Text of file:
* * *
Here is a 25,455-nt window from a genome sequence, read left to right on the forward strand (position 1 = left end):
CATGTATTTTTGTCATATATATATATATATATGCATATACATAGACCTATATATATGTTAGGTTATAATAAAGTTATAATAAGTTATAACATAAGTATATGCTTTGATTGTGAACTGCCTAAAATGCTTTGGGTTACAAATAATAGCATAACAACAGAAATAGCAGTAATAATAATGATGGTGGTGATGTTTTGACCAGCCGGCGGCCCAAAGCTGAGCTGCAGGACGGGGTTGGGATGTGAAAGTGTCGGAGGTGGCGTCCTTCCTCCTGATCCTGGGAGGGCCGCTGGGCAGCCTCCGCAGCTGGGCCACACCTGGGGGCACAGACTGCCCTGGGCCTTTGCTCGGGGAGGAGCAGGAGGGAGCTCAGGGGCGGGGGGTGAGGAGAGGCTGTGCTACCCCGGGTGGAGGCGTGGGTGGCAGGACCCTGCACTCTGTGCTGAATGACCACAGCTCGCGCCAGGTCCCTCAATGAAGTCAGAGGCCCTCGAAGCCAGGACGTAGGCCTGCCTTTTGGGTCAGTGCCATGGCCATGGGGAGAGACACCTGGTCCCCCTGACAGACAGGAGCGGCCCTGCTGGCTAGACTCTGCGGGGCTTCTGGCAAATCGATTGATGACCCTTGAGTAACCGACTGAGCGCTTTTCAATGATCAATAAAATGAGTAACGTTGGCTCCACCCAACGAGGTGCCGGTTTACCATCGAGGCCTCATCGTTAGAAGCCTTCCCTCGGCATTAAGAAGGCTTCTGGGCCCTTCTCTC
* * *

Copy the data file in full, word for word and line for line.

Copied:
Here is a 25,455-nt window from a genome sequence, read left to right on the forward strand (position 1 = left end):
CATGTATTTTTGTCATATATATATATATATATGCATATACATAGACCTATATATATGTTAGGTTATAATAAAGTTATAATAAGTTATAACATAAGTATATGCTTTGATTGTGAACTGCCTAAAATGCTTTGGGTTACAAATAATAGCATAACAACAGAAATAGCAGTAATAATAATGATGGTGGTGATGTTTTGACCAGCCGGCGGCCCAAAGCTGAGCTGCAGGACGGGGTTGGGATGTGAAAGTGTCGGAGGTGGCGTCCTTCCTCCTGATCCTGGGAGGGCCGCTGGGCAGCCTCCGCAGCTGGGCCACACCTGGGGGCACAGACTGCCCTGGGCCTTTGCTCGGGGAGGAGCAGGAGGGAGCTCAGGGGCGGGGGGTGAGGAGAGGCTGTGCTACCCCGGGTGGAGGCGTGGGTGGCAGGACCCTGCACTCTGTGCTGAATGACCACAGCTCGCGCCAGGTCCCTCAATGAAGTCAGAGGCCCTCGAAGCCAGGACGTAGGCCTGCCTTTTGGGTCAGTGCCATGGCCATGGGGAGAGACACCTGGTCCCCCTGACAGACAGGAGCGGCCCTGCTGGCTAGACTCTGCGGGGCTTCTGGCAAATCGATTGATGACCCTTGAGTAACCGACTGAGCGCTTTTCAATGATCAATAAAATGAGTAACGTTGGCTCCACCCAACGAGGTGCCGGTTTACCATCGAGGCCTCATCGTTAGAAGCCTTCCCTCGGCATTAAGAAGGCTTCTGGGCCCTTCTCTC